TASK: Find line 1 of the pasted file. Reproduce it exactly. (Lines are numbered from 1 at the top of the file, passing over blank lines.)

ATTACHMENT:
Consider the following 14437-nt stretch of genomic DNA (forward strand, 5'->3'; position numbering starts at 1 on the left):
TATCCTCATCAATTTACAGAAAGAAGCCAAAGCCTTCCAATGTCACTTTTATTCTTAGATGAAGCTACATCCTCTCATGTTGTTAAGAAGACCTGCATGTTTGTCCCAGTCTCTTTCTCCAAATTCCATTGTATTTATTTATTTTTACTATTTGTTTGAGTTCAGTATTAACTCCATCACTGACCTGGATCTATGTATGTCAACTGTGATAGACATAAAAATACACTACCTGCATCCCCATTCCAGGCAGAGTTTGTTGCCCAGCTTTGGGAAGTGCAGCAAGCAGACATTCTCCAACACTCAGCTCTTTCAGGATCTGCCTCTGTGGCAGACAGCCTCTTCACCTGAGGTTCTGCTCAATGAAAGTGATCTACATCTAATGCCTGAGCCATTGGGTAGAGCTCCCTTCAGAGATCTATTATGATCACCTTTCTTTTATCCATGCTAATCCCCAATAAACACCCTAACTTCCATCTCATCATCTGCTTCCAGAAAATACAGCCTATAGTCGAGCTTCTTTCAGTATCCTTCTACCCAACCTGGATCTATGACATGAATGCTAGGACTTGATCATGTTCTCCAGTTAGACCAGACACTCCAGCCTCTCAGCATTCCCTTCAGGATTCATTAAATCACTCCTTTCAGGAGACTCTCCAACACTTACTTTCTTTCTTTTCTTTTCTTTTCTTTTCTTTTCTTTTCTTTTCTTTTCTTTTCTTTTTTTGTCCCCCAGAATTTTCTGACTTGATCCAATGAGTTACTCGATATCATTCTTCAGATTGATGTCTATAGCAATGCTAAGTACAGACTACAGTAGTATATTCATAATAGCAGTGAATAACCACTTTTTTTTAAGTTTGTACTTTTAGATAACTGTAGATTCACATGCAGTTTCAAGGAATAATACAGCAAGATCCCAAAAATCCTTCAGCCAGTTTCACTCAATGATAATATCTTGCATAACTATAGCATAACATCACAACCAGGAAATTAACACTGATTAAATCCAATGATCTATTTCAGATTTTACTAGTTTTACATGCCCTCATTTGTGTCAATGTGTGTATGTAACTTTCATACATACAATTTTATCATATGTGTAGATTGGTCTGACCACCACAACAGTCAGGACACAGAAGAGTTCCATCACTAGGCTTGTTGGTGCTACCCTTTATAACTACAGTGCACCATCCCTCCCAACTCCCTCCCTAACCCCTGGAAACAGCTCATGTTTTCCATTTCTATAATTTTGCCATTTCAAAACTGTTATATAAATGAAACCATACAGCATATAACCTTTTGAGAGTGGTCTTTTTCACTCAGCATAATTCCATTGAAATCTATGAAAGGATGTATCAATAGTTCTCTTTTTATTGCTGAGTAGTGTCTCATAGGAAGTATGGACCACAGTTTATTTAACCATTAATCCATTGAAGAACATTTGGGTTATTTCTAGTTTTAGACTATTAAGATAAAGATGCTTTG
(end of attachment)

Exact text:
Consider the following 14437-nt stretch of genomic DNA (forward strand, 5'->3'; position numbering starts at 1 on the left):